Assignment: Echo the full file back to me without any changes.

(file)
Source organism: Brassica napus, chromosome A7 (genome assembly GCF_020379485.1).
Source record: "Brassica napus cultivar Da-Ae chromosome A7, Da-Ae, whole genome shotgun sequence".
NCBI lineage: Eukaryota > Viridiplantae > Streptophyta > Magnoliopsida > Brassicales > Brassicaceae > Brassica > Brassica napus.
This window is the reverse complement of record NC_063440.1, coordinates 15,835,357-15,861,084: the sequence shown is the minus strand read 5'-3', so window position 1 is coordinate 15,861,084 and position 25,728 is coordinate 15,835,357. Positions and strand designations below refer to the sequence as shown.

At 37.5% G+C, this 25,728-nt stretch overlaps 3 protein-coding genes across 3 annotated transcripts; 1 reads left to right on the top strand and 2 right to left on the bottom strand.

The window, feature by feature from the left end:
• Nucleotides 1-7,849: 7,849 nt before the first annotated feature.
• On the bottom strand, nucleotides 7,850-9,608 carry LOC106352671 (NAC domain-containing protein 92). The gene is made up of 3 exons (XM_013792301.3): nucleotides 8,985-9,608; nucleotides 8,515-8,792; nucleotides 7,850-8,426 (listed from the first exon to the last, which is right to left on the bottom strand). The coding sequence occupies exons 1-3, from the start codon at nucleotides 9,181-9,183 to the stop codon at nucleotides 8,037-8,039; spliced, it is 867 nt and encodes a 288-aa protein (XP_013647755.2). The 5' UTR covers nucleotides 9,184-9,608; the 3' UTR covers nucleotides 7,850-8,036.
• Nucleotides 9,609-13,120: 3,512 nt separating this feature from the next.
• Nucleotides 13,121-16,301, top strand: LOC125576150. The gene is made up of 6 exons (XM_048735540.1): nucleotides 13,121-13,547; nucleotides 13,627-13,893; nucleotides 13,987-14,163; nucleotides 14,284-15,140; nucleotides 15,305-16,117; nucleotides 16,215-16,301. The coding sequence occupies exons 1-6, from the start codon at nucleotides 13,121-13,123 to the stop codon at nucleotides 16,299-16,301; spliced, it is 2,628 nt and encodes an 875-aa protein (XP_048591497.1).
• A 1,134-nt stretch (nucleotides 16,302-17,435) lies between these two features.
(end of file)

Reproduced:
Source organism: Brassica napus, chromosome A7 (genome assembly GCF_020379485.1).
Source record: "Brassica napus cultivar Da-Ae chromosome A7, Da-Ae, whole genome shotgun sequence".
NCBI lineage: Eukaryota > Viridiplantae > Streptophyta > Magnoliopsida > Brassicales > Brassicaceae > Brassica > Brassica napus.
This window is the reverse complement of record NC_063440.1, coordinates 15,835,357-15,861,084: the sequence shown is the minus strand read 5'-3', so window position 1 is coordinate 15,861,084 and position 25,728 is coordinate 15,835,357. Positions and strand designations below refer to the sequence as shown.

At 37.5% G+C, this 25,728-nt stretch overlaps 3 protein-coding genes across 3 annotated transcripts; 1 reads left to right on the top strand and 2 right to left on the bottom strand.

The window, feature by feature from the left end:
• Nucleotides 1-7,849: 7,849 nt before the first annotated feature.
• On the bottom strand, nucleotides 7,850-9,608 carry LOC106352671 (NAC domain-containing protein 92). The gene is made up of 3 exons (XM_013792301.3): nucleotides 8,985-9,608; nucleotides 8,515-8,792; nucleotides 7,850-8,426 (listed from the first exon to the last, which is right to left on the bottom strand). The coding sequence occupies exons 1-3, from the start codon at nucleotides 9,181-9,183 to the stop codon at nucleotides 8,037-8,039; spliced, it is 867 nt and encodes a 288-aa protein (XP_013647755.2). The 5' UTR covers nucleotides 9,184-9,608; the 3' UTR covers nucleotides 7,850-8,036.
• Nucleotides 9,609-13,120: 3,512 nt separating this feature from the next.
• Nucleotides 13,121-16,301, top strand: LOC125576150. The gene is made up of 6 exons (XM_048735540.1): nucleotides 13,121-13,547; nucleotides 13,627-13,893; nucleotides 13,987-14,163; nucleotides 14,284-15,140; nucleotides 15,305-16,117; nucleotides 16,215-16,301. The coding sequence occupies exons 1-6, from the start codon at nucleotides 13,121-13,123 to the stop codon at nucleotides 16,299-16,301; spliced, it is 2,628 nt and encodes an 875-aa protein (XP_048591497.1).
• A 1,134-nt stretch (nucleotides 16,302-17,435) lies between these two features.